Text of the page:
Sunday, November 13, 2011

Permaculture Design Tools

From Pattern to Detail

We design from pattern to detail. In other words make general plans, sketch and re-sketch, find the optimal balance of space for your needs and fill in the nitty-gritty details later. If you know where your herb spiral will be, then move on, no need to know where each herb will go right away. We can learn much from nature, seek out patterns in the natural world and imitate them in your design process.

Value the Marginal - Edges!

Throughout the universe, marginal areas are often the most productive places by any means of measure. Think of a shoreline or where a forest meets and open plain. In these regions there is a disproportionate amount of productivity that supports both human and animal needs. As we design in permaculture the marginal value is a by-product of juxtaposition in your plant/system placements. For example, a pond in your garden should have as much edge as possible so that it can interact more with the systems around it.

Permaculture Zoning

  • Zone 0 - Although this zone is not outside, nor is it a garden, it is essential to the overall design. Zone 0 is your home, the heart of your living space. The key permaculture principles that we can put to use here are in energy and water conservation. Indoor plants are also part of your permaculture system and help to clean the air inside your home. Snake and Spider plants especially are amazing for this reason - and you can propagate them easily!! (I will talk about plant propagation in my next posting)
  • Zone 1 - Physically the zones are in order distance-wise from your kitchen door. This zone is the closest to your kitchen and should include the plants you use most and the plants that need the most attention/care. An herb spiral, soft seasonal fruits and berries, and salad greens are good examples of things you might like to have closer to your door.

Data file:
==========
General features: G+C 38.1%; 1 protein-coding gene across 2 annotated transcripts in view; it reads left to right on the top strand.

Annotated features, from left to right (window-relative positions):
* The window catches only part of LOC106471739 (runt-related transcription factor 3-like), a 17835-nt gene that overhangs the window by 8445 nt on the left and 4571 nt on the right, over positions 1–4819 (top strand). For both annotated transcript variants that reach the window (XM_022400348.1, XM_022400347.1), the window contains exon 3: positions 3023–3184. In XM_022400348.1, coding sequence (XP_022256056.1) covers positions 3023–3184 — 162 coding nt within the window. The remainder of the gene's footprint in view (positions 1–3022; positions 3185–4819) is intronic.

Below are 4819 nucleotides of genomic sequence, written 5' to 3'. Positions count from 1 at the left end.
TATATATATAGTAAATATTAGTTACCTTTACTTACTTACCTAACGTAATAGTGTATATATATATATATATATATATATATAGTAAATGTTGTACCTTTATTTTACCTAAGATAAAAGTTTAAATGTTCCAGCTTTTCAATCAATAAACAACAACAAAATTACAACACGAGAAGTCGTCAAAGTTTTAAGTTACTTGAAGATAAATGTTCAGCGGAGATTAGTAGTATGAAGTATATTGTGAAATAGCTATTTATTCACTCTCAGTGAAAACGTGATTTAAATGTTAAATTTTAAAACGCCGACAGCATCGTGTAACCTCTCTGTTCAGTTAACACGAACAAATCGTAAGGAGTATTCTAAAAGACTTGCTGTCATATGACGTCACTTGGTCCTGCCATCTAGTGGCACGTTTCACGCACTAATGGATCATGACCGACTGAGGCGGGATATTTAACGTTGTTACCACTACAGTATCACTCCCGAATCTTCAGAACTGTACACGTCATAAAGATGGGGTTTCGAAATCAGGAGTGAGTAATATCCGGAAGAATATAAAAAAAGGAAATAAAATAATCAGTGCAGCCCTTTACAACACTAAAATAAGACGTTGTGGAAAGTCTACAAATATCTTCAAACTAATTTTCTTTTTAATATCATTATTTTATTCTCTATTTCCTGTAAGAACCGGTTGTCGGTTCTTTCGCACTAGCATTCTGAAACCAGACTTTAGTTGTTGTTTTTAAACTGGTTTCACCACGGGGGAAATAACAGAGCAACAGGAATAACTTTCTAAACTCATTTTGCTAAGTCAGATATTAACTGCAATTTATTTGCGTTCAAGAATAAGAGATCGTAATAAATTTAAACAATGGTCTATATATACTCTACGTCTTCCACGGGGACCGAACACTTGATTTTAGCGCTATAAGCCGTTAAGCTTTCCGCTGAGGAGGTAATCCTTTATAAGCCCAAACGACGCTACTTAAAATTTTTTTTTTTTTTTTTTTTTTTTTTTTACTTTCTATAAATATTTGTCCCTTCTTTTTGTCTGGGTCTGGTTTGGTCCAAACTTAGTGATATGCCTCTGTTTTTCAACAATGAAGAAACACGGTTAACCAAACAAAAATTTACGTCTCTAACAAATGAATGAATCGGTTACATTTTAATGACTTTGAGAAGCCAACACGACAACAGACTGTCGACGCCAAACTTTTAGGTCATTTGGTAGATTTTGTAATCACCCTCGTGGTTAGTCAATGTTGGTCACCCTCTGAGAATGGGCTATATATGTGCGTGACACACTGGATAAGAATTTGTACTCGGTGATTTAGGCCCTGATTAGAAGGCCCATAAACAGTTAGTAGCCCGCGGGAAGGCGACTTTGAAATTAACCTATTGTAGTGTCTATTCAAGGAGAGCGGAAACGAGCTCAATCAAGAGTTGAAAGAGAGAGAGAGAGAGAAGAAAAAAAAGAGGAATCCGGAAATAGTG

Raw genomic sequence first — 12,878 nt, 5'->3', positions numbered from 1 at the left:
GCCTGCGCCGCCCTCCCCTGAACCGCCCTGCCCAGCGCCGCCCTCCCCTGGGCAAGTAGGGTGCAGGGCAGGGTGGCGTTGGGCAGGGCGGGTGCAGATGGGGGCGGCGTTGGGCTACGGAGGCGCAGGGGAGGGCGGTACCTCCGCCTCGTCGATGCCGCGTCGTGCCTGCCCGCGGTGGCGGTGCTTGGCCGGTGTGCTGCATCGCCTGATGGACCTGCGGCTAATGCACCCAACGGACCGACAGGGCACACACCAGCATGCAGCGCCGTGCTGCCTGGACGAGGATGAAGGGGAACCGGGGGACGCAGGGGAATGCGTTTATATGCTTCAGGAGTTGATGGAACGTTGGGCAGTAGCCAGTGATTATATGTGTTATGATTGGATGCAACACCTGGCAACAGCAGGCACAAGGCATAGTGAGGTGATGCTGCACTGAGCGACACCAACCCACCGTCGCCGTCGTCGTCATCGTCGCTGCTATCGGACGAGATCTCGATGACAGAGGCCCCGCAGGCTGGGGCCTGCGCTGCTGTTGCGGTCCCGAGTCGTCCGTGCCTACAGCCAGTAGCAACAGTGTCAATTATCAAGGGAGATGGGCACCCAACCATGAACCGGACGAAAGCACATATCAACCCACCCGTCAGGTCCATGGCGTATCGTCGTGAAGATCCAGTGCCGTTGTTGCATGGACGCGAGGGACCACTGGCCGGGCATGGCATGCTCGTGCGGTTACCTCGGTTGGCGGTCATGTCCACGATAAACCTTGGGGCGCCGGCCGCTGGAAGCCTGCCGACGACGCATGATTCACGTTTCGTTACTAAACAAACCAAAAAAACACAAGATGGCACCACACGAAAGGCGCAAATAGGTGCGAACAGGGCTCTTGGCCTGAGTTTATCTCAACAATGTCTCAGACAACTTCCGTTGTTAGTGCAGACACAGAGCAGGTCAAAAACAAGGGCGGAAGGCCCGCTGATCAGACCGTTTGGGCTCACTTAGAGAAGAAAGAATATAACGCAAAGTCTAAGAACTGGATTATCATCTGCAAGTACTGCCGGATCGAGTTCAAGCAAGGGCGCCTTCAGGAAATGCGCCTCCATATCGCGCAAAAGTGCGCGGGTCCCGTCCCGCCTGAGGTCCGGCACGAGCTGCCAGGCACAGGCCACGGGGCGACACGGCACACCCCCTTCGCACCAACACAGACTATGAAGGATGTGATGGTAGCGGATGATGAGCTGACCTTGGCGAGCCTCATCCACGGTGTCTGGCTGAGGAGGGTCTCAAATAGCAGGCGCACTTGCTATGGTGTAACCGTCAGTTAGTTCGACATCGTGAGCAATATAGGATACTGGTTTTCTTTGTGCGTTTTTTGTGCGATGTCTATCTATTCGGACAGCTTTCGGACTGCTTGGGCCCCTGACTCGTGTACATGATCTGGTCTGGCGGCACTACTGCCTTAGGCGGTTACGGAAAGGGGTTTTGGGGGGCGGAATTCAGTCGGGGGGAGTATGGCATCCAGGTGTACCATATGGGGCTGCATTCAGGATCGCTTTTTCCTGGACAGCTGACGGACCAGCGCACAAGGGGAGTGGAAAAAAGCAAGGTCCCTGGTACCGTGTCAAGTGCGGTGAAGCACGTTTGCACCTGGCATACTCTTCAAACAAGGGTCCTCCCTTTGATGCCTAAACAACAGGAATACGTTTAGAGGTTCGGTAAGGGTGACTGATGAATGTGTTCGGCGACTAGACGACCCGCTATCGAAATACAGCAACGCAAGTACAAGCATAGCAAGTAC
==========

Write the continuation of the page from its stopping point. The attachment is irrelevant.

• Zone 2 - is designated for perennials that require less attention, but still may need occasional weeding or other maintenance. Also plants/trees/bushes that need occasional pruning might go here such as currents! Note of interest: most bee keepers tend to put their hives in Zone 2!
  • Zone 3 - your 'bread and butter'. Zone 3 is very important because this is where your main crops will grow. Main crops are those that sustain you throughout the year. Hardy greens such as Kale, squashes, beans, corn, etc may all go here.
  • Zone 4 - Further away than zone 3 and requires no maintenance whatsoever. This is a semi-wild area where you might grow raspberries, st. john's wort, edible ground covers such as trailing thyme, feverfew, etc.
  • Zone 5 - is completely untouched. We allow nature the space to breath and live. This does provide utility however. Remember observe and interact? Well this is the observable portion of your zoning. We get our inspiration from natural systems. Honor zone 5 and do not disturb it's cultivation.

1 comment:

  1. I was a little confused on whether or not each property would have all five zones or whether a property would be using one or two of these concepts? There are some things in zone five that I think could be "touched" a little in order to gain the most out of the site. For instance, around my family's property we had a large blackberry bush that was too difficult to get to the berries. So I took the painstaking time and effort to unwind all of the vines and put them through a large trellis. Now the "nature" part of the garden has a new benefit or us and looks great! Thanks for the info!!!